Humanizing healthcare means valuing and supporting the individual rather than the disease.
“You can’t wait until life isn’t hard anymore for you to decide to be happy.”
This is what former America’s Got Talent contestant Jane “Nightbirde” Marczewki said following a stirring performance of her original song, “It’s O.K.” From Zanesville, she battled cancer for four years and returned to the show to perform. “It’s O.K. is the story of the last year of my life,” she told the audience of the cancer that was still in her lungs, spine and liver. “It’s important that everyone knows I’m so much more than the bad things that happen to me.”
A couple of weeks after her performance, cancer took Nightbirde. In an NBC interview, her family said: “Those who knew her enjoyed her larger-than-life personality and sense of humor. She had a witty joke for every occasion—even if the joke was on her."
You can become your disease. Or you can live life and be you. That’s what Nighbirde was telling us, and the same message rang true during our In-Value-Able Conference that wrapped up on February 9. Keynote speaker Drew Mendelow shared how his diabetes diagnosis inspired him to develop the app T1D1, which stands for Type I from Day 1. His goal was to simplify his diabetes management by developing a tool to track glucose levels. Drew could have got stuck in the diagnosis, but instead he leveraged it as a way to help others like him. Now, T1D1 has more than 41,000 downloads in 50 countries.
Comics creator Sam Hester spoke about using graphic medicine to illustrate patients’ needs and goals. She shared how drawing helps connect patients and the healthcare system. In her case, her mother suffers from Parkinson’s disease, which makes it difficult for her to speak—and her mother’s goal was to walk. So, Sam used medical drawings to share this with caregivers and medical professionals. It led to more empathy, understanding, peace of mind, and kept the focus on her mother’s goal to walk.
With over 60 percent of our employee population and their dependents inflicted with a common chronic condition, how can employers create a culture that supports employees so they do not become the disease(s)? What resources can we offer and how should we communicate those in a way that our employees recognize that rather than a “do this, don’t do that” approach, there’s a focus on the whole person?
There’s a strong business case for developing a culture of caring. According to a Gallup study, strong organizational culture increases key performance metrics. Specifically, employers who participated in the firm’s culture-building program experienced a 25% growth in workforce, 85% net profit increase, and a 138% boost in patronage during a three-year period.
It’s one thing to talk about being “all about the people.” It’s another to implement and nurture a culture that humanizes healthcare and gives employees the support and tools they need to do life without becoming their disease.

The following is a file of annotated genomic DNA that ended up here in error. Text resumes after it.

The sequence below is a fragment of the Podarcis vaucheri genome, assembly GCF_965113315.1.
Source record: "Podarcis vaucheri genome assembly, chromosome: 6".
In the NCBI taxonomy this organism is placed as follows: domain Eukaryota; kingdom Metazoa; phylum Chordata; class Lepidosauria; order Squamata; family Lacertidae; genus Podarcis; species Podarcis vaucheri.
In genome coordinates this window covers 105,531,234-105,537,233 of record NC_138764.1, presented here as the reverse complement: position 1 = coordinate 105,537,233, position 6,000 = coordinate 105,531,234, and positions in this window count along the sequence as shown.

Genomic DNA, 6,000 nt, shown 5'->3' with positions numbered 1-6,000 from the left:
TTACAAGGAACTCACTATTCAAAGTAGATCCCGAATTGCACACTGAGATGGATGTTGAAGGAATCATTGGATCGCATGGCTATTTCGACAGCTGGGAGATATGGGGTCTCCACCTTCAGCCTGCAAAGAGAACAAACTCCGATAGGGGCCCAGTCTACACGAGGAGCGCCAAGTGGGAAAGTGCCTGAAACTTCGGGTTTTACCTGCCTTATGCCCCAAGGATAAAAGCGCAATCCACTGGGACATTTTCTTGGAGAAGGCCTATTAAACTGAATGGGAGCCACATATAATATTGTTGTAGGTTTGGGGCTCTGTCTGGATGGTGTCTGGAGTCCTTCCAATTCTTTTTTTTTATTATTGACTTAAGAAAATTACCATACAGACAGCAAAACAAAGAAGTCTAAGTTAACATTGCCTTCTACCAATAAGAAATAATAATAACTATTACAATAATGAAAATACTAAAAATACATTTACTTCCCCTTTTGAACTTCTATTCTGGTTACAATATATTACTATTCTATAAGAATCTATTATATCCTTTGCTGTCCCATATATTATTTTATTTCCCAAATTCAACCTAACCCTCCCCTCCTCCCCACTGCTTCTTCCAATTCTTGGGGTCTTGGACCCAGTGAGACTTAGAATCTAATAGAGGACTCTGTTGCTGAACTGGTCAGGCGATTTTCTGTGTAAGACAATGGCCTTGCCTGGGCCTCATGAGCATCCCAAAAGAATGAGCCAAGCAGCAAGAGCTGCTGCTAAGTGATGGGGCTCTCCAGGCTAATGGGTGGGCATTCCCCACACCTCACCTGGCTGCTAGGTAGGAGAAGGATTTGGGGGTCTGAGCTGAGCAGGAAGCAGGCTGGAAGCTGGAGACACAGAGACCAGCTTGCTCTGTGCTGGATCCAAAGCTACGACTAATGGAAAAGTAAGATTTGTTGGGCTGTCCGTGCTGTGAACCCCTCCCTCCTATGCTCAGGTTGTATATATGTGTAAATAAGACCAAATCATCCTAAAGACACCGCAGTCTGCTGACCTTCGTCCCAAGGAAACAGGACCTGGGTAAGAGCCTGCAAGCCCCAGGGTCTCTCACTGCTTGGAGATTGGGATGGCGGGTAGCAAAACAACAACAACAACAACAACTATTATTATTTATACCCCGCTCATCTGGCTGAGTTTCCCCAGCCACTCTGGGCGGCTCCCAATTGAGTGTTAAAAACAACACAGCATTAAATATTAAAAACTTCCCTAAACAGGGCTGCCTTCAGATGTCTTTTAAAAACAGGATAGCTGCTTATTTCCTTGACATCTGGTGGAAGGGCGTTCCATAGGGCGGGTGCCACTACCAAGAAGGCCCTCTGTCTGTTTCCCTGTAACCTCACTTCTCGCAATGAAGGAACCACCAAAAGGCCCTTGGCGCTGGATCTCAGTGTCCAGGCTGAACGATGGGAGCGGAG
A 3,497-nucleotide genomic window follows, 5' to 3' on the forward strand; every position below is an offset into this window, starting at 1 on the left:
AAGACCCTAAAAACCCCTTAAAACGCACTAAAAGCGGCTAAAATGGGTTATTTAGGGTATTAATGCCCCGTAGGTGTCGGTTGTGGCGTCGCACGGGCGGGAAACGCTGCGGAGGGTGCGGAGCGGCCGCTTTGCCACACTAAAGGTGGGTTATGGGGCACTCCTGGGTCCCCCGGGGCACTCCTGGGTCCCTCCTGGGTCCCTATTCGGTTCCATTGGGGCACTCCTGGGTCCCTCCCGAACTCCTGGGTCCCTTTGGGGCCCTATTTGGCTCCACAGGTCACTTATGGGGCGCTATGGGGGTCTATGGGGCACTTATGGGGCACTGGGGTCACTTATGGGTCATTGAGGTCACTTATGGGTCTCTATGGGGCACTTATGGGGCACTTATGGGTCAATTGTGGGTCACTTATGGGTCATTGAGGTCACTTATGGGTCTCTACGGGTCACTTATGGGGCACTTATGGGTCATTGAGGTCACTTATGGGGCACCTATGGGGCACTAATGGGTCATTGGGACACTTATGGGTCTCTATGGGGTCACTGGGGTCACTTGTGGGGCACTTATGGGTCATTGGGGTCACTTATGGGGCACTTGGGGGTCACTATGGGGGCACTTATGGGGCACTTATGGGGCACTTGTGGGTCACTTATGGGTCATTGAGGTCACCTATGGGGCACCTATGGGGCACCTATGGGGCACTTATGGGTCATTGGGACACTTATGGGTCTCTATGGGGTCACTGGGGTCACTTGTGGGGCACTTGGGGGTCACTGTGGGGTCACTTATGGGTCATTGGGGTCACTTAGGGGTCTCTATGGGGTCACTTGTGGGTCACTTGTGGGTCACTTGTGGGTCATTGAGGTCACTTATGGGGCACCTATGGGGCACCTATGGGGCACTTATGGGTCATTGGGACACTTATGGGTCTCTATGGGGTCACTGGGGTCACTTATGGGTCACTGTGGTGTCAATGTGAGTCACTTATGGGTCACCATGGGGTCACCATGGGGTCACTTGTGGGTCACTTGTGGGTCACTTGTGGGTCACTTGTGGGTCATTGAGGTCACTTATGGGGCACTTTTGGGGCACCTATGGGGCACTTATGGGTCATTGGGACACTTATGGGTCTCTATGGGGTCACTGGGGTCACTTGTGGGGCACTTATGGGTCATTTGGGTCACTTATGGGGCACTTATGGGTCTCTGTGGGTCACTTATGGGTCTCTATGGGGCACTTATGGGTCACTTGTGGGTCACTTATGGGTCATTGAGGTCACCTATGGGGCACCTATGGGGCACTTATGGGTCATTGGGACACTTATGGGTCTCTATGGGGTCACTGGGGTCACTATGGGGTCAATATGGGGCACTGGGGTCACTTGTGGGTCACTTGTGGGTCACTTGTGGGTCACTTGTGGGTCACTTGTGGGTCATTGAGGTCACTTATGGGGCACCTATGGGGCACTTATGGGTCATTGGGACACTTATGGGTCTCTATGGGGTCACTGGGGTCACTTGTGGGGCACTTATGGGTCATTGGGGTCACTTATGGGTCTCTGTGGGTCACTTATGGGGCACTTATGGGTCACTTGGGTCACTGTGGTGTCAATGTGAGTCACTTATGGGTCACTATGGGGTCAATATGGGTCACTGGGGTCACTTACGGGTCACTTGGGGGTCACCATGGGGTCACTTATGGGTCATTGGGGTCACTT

Inspired by Nightbirde, Drew and Sam, here are some ways to start the conversation at the top.
Define what you stand for. What matters to your business and to your people? Clarify your mission, vision, and brand. Consider how these tenants show who you are as a company to employees, customers, and the community. How do you support employees from a holistic perspective, in ways that transcend their job descriptions.
Get everyone on the same page. This is all about speaking the same language. When employees understand the culture and leadership sets the tone by living it, there is connectivity and collaboration. And from a healthcare and wellness standpoint, alignment establishes a common ground.
Drive adoption. Culture comes to life when it is reflected in your company’s policies and processes, and that includes the way we communicate healthcare and wellness resources. Then, employees can feel as if they belong to something bigger than the next project or deadline. A cohesive team where individuals are respected as an important voice for the group brings humanity back into the equation.
Sustain a resilient culture. What makes a culture stick? We evolve as individuals and as companies, and this carries over to our health status and wellness struggles. Diseases can progress or improve. Mental health can swing like a pendulum. We must be flexible while staying true to our mission and vision. This speaks to resiliency and that, “It’s O.K.” spirit. Sustaining a supportive culture requires encouraging team members to be empathetic.
Going back to Drew and his diabetes management app, people have described it as a game-changer in their personal lives. As employers, how can we be game changers and inspire focus, connection, understanding, and support? Let’s keep this conversation going.
About Health Action Council
Health Action Council is a not-for-profit 501(c)(6) organization representing mid-and large-size employers that enhance human and economic health through thought leadership, innovative services, and collaboration. It provides value to its members by facilitating projects that improve the quality and moderate the cost of healthcare purchased by its members for their employees, dependents, and retirees. Health Action Council also collaborates with key stakeholders – health plans, physicians, hospitals, and the pharmaceutical industry – to improve the quality and efficiency of healthcare in the community.